Do You Worry Enough? Part 2
Last time we discussed “Do You Worry Enough?” We started by framing a workable definition of the word worry.
Now we know what worry is. How much worrying is the right amount? That’s difficult to quantify. I believe we need to think about the problems in our lives enough so that we understand them. Notice I didn’t say that we need to “solve” the problems. If a loved one is gravely sick, there’s little most of us can do to “fix the problem.” We’re sad, perhaps depressed, maybe scared. We have a flood of conflicting emotions that we “don’t have time for” or otherwise wish to avoid.
In such a circumstance, we need to force ourselves to sit down and think about what’s going on. Let the emotions flood in; become overwhelmed; have a good cry; say a prayer; and then go back to our routine for awhile.
It may be necessary to do this every day for some time. We need to let ourselves feel the feelings we’ve been trying to avoid. We need to let all the aspects of this experience come out. It’s difficult and physically draining. But you need to let yourself experience what’s going on.
Some problems you can solve, but right now you don’t see the solution. For example, financial problems. Too many bills, or not enough income, or an unexpected expense. It’s all too overwhelming, so we set it aside. Intellectually, we know the problem will just get worse. But it’s “just too much” to think about right now.
The answer, of course, is to consider all the pieces of this problem: Your income, your regular bills, your credit, possible sources of loans or other income, payment plans, and so forth. This is definitely a problem that can be solved. It requires a lot of thought; it requires a plan of action; it requires some change in behavior; and it requires asking others for help.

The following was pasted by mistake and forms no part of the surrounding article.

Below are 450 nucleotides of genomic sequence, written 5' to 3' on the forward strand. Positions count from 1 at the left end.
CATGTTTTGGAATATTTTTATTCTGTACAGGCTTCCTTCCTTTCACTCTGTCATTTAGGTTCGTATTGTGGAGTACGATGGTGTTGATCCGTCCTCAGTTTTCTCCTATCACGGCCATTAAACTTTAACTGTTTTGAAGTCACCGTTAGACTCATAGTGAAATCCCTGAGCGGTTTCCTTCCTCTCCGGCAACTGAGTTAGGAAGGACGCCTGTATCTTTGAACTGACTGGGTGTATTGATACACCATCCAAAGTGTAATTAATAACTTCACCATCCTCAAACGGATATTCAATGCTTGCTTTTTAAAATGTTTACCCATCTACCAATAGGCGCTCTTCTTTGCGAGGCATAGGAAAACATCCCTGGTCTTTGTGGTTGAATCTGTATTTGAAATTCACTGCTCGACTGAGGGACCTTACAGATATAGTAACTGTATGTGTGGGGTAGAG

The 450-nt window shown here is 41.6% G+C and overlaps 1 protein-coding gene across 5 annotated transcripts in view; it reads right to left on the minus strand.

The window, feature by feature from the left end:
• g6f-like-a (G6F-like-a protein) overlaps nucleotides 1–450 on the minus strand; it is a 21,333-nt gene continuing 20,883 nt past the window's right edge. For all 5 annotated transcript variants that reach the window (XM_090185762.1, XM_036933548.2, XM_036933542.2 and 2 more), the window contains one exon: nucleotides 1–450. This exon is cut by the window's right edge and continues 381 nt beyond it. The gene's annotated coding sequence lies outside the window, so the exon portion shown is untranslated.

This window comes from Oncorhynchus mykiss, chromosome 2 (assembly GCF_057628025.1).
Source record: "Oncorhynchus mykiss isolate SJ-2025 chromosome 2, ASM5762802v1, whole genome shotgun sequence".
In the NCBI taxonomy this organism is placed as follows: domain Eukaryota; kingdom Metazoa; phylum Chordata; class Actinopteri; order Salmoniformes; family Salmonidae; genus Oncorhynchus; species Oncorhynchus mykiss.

These are just a few examples. In each case the amount of “worry” (thinking about the problem) required is the same. You need to think about it enough to understand the problem.
Oddly enough, most of us spend more emotional energy avoiding our problems than we would spend understanding them if we tried.
You can reduce the amount of “worry” in your life by taking time to relax and simply reflect on what’s going on. If you take time every day to sit down and relax and focus on yourself, you will find these problems a lot less overwhelming.
I try to sit down every day and reflect on four aspects of my life:
– Myself as an individual
– Myself as a partner in a romantic relationship
– Myself as a father
– Myself as a businessman
I rarely make lists of what needs to be done or what problems need to be addressed. I simply think about what’s going on and what I need to do today. If there’s a problem in one of these areas, or with something else, I let my mind consider it. I don’t look for solutions or answers. I do try to consider all aspects of the problem. The goal is to understand everything about the problem. When I think I really understand the problem, then it becomes clearer what I need to do.
Worry brings benefits! More about that next time.